Aims: Cube copying measures visuospatial ability, which is often impaired in Alzheimer's disease (AD). Cube copying was examined as an evaluation of cholinesterase inhibitor (ChEI) treatment in AD.
Methods: Eighty-five ChEI-treated AD patients were included. Cube drawings made at prebaseline, baseline, 6 months, and 12 months were assessed. Cube drawings from 56 healthy individuals were also examined.
Results: The healthy individuals remained stable in cube copying, whereas untreated AD patients deteriorated during a median period of 6 months. When treatment was given, the deterioration was interrupted. After 12 months, Mini-Mental State Examination (MMSE) had deteriorated compared with baseline whereas cube copying was unchanged.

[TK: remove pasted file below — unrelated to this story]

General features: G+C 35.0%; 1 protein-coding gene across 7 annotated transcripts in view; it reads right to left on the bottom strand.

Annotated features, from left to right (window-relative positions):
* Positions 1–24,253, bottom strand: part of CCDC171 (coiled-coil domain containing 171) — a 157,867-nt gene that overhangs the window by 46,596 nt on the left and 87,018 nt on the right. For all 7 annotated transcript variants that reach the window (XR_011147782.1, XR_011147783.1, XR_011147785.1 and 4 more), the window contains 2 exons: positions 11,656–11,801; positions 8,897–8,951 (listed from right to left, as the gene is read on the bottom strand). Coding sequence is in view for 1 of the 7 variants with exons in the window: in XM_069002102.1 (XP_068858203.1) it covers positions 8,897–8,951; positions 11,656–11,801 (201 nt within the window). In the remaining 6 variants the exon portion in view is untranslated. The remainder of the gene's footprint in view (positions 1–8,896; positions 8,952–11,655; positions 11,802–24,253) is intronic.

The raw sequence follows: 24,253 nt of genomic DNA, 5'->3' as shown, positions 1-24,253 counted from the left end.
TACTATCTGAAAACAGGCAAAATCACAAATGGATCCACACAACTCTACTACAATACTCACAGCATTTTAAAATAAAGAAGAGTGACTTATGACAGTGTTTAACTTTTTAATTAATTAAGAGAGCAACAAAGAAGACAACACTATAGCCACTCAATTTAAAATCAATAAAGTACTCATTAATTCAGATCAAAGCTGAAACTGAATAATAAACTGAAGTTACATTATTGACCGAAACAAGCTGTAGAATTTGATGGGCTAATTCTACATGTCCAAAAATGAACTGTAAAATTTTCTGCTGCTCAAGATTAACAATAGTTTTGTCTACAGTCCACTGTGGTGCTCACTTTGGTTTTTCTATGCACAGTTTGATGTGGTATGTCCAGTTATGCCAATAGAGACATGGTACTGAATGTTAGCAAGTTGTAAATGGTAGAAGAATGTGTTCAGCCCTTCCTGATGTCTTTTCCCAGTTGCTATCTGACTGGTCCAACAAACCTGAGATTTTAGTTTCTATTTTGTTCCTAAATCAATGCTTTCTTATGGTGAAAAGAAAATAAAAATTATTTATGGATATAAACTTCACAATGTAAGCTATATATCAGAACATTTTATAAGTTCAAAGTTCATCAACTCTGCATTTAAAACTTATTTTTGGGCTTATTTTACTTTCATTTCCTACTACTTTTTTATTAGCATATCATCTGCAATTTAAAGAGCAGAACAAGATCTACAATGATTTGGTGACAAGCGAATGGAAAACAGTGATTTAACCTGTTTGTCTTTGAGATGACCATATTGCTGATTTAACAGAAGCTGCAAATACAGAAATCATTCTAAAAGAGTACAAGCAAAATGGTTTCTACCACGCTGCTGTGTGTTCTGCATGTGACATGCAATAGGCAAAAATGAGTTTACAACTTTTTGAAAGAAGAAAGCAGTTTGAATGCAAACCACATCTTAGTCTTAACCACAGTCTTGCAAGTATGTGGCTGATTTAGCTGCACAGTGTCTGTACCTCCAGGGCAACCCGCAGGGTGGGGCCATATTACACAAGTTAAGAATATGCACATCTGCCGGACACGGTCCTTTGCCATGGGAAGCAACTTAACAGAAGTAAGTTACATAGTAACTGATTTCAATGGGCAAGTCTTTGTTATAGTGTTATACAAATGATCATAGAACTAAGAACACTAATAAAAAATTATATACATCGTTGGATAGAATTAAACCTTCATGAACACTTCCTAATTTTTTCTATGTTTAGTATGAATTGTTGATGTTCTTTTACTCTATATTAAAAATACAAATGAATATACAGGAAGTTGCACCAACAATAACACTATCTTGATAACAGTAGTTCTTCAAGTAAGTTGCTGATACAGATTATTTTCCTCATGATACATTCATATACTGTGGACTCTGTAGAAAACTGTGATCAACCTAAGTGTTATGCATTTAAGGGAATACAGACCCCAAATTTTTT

Conclusions: The results indicate that cube copying can be used to evaluate ChEI treatment. It might also show a more long-lasting response to treatment than MMSE. Cube copying only measures a narrow cognitive function and can preferably be used with MMSE, which evaluates visuospatial ability poorly.